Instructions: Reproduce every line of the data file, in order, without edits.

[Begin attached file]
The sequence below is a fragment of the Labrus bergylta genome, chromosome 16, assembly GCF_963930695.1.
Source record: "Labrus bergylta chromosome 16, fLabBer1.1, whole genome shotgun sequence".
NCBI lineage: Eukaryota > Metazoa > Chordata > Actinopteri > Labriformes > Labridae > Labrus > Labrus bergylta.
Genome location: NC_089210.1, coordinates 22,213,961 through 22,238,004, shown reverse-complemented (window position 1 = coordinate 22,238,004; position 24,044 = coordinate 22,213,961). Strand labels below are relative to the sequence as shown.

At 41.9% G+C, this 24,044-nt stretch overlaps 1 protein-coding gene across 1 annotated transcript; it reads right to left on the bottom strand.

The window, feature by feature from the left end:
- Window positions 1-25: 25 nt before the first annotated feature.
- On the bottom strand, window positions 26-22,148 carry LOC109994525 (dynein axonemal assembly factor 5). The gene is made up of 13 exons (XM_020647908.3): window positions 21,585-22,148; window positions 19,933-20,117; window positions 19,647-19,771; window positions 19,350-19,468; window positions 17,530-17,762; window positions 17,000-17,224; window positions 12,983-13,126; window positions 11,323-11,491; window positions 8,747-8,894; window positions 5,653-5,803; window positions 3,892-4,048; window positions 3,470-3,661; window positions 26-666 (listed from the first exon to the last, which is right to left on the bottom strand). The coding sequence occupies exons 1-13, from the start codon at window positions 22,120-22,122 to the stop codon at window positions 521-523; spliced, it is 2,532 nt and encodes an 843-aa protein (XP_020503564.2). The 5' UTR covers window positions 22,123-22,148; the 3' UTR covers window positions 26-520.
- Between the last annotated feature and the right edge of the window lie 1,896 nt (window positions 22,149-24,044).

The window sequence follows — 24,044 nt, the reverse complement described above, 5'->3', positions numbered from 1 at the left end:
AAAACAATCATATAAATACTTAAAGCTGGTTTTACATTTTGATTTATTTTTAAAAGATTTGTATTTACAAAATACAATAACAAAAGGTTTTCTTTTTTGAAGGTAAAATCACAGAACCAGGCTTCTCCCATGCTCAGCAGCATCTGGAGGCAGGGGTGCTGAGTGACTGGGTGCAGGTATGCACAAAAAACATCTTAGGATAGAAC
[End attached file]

The sequence below is a fragment of the Labrus bergylta genome, chromosome 16, assembly GCF_963930695.1.
Source record: "Labrus bergylta chromosome 16, fLabBer1.1, whole genome shotgun sequence".
NCBI lineage: Eukaryota > Metazoa > Chordata > Actinopteri > Labriformes > Labridae > Labrus > Labrus bergylta.
Genome location: NC_089210.1, coordinates 22,213,961 through 22,238,004, shown reverse-complemented (window position 1 = coordinate 22,238,004; position 24,044 = coordinate 22,213,961). Strand labels below are relative to the sequence as shown.

At 41.9% G+C, this 24,044-nt stretch overlaps 1 protein-coding gene across 1 annotated transcript; it reads right to left on the bottom strand.

The window, feature by feature from the left end:
- Window positions 1-25: 25 nt before the first annotated feature.
- On the bottom strand, window positions 26-22,148 carry LOC109994525 (dynein axonemal assembly factor 5). The gene is made up of 13 exons (XM_020647908.3): window positions 21,585-22,148; window positions 19,933-20,117; window positions 19,647-19,771; window positions 19,350-19,468; window positions 17,530-17,762; window positions 17,000-17,224; window positions 12,983-13,126; window positions 11,323-11,491; window positions 8,747-8,894; window positions 5,653-5,803; window positions 3,892-4,048; window positions 3,470-3,661; window positions 26-666 (listed from the first exon to the last, which is right to left on the bottom strand). The coding sequence occupies exons 1-13, from the start codon at window positions 22,120-22,122 to the stop codon at window positions 521-523; spliced, it is 2,532 nt and encodes an 843-aa protein (XP_020503564.2). The 5' UTR covers window positions 22,123-22,148; the 3' UTR covers window positions 26-520.
- Between the last annotated feature and the right edge of the window lie 1,896 nt (window positions 22,149-24,044).

The window sequence follows — 24,044 nt, the reverse complement described above, 5'->3', positions numbered from 1 at the left end:
AAAACAATCATATAAATACTTAAAGCTGGTTTTACATTTTGATTTATTTTTAAAAGATTTGTATTTACAAAATACAATAACAAAAGGTTTTCTTTTTTGAAGGTAAAATCACAGAACCAGGCTTCTCCCATGCTCAGCAGCATCTGGAGGCAGGGGTGCTGAGTGACTGGGTGCAGGTATGCACAAAAAACATCTTAGGATAGAAC